Swordfish is more meaty than most other fishes. So meaty in fact, that if the swordfish is really fresh and you cut away the ‘blood meat’, you could probably fool someone into thinking he’s eating meat rather than fish. There is one issue with swordfish and that is that it is often overcooked and dry. With swordfish this happens even more often that with other types of fish. By cooking the swordfish sous-vide, it will be very tender and juicy without risk of overcooking. The nice thing about cooking fish sous-vide is that it only takes a short time, so it is possible to cook the fish sous-vide without having a sous-vide water bath. You only need a digital thermometer for this to work.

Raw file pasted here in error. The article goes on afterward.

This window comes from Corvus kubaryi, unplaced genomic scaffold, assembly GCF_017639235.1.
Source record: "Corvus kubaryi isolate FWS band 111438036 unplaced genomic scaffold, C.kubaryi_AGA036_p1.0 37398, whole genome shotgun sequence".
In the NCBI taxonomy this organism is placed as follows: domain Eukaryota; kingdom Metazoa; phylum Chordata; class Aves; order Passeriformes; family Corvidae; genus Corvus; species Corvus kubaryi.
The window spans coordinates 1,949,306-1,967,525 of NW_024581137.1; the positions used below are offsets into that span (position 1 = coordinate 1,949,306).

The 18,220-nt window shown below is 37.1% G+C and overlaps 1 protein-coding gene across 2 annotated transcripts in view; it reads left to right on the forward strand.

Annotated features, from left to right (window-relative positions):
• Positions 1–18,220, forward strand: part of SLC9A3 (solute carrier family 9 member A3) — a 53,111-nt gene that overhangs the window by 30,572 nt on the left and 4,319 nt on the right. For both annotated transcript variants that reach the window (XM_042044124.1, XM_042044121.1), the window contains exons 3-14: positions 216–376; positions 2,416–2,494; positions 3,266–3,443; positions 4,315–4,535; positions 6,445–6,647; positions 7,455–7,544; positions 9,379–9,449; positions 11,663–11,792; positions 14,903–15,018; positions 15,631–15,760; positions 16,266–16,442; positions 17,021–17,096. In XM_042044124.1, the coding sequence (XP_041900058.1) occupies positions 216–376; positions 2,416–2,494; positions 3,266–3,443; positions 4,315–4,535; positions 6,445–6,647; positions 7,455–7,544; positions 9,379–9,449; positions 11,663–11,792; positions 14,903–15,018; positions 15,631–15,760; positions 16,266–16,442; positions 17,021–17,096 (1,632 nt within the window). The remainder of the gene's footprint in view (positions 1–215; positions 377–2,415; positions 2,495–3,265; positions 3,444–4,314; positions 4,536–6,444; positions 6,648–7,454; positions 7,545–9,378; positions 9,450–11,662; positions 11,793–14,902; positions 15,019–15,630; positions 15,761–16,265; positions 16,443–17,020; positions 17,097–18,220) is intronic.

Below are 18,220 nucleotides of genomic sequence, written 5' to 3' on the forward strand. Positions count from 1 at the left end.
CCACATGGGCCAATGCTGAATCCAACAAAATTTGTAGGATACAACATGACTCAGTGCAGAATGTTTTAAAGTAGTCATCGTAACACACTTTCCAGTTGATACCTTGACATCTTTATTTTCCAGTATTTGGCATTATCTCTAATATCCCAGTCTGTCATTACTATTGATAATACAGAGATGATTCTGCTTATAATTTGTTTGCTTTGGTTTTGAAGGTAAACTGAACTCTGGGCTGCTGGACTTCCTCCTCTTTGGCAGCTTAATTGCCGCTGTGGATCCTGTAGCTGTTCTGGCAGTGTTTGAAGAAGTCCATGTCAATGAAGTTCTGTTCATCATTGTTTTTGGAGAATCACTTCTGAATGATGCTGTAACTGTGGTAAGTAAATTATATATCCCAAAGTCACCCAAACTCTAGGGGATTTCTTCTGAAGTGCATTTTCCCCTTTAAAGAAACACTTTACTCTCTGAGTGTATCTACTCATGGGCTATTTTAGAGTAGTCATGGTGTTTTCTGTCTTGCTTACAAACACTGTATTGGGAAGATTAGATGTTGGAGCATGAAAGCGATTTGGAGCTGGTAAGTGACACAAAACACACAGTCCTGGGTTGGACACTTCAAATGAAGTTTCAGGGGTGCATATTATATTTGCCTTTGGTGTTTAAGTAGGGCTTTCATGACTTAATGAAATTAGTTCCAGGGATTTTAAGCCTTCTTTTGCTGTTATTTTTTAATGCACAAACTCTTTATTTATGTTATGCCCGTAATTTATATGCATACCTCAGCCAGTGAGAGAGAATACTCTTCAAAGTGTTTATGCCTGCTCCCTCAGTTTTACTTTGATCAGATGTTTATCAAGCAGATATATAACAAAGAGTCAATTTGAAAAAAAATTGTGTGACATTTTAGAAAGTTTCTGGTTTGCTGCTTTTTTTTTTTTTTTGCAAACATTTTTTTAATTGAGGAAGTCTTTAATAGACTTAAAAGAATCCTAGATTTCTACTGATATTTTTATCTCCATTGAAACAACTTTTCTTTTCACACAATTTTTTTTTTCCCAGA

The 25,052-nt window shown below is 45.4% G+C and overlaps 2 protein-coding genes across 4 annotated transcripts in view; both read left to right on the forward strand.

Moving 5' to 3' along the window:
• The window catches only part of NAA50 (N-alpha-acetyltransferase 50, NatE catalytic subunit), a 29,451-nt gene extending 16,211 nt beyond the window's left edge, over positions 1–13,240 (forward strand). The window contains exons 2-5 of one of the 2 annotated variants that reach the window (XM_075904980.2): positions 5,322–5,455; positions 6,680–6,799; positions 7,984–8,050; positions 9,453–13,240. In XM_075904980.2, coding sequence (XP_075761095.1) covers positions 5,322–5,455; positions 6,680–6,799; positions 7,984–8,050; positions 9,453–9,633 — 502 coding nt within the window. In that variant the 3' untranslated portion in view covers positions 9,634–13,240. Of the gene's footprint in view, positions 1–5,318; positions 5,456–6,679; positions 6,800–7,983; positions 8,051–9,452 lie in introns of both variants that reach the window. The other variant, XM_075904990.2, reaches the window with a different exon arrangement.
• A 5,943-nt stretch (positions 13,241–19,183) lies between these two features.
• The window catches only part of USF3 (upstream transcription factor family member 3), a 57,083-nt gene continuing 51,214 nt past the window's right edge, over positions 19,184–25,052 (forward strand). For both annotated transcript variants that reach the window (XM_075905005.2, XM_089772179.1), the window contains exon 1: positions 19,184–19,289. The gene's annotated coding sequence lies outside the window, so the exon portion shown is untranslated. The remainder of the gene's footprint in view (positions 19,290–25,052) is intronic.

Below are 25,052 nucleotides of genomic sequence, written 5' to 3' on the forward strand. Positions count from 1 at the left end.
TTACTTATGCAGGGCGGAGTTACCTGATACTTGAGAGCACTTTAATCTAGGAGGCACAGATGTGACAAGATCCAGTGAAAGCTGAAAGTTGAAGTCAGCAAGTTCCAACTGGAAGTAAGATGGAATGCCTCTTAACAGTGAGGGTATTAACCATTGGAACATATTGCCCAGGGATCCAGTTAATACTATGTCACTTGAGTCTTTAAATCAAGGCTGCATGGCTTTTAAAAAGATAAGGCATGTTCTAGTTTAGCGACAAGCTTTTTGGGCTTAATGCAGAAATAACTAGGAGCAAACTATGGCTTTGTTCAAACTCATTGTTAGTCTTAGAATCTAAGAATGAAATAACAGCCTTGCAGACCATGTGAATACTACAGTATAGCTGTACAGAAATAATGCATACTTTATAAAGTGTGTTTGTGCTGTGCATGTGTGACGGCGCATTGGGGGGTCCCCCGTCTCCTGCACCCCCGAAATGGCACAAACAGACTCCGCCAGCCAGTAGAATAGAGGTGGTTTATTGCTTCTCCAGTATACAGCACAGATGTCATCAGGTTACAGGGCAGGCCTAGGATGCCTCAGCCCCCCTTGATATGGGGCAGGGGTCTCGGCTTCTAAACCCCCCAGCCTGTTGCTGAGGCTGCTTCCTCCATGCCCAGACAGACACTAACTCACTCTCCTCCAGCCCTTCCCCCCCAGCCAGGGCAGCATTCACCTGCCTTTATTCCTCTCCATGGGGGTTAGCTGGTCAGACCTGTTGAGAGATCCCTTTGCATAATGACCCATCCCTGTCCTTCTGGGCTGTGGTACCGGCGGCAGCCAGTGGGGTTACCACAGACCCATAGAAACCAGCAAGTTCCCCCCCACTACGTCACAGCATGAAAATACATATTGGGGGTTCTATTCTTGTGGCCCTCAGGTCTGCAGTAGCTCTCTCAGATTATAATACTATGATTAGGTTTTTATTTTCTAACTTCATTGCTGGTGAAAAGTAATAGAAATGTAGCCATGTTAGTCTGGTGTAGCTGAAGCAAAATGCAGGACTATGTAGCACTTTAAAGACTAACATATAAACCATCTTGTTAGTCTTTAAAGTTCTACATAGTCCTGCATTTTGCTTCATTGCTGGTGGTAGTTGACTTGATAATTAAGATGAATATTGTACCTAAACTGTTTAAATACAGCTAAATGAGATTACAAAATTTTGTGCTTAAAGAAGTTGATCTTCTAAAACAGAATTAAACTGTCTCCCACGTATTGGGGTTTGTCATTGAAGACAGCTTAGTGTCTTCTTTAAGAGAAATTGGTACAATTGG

Swordfish combines well with an Italian marinade called Salmoriglio, consisting of extra virgin olive oil, parsley, and lemon juice. You could also add garlic and fresh oregano, but I preferred to keep it simple.
1 swordfish steak of about 2 cm (3/4 “) thick, about 400 grams (.9 lbs)
2 Tbsp chopped fresh flatleaf parsley
5 Tbsp extra virgin olive oil
salt and freshly ground black pepper
Submerge the bag into cold water such that the air will leave the bag. Close the bag when only the zip is above the water with as little air in the bag as possible. This is called the water displacement method.
Refrigerate for an hour to marinade. Meanwhile, heat up your sous-vide water bath to 50C/122F or heat a large pot with water to the same temperature (using a digital thermometer). After the marinating time, cook the fish sous-vide at 50C/122F for 15-20 minutes. When using a pot with water, monitor the temperature with a digital thermometer and keep it as closely as possible to 50C/122F. You should get good results if you managed to keep it between 48C/118F and 52C/125F.
This pairs well with a fresh dry Italian white, such as Vermentino.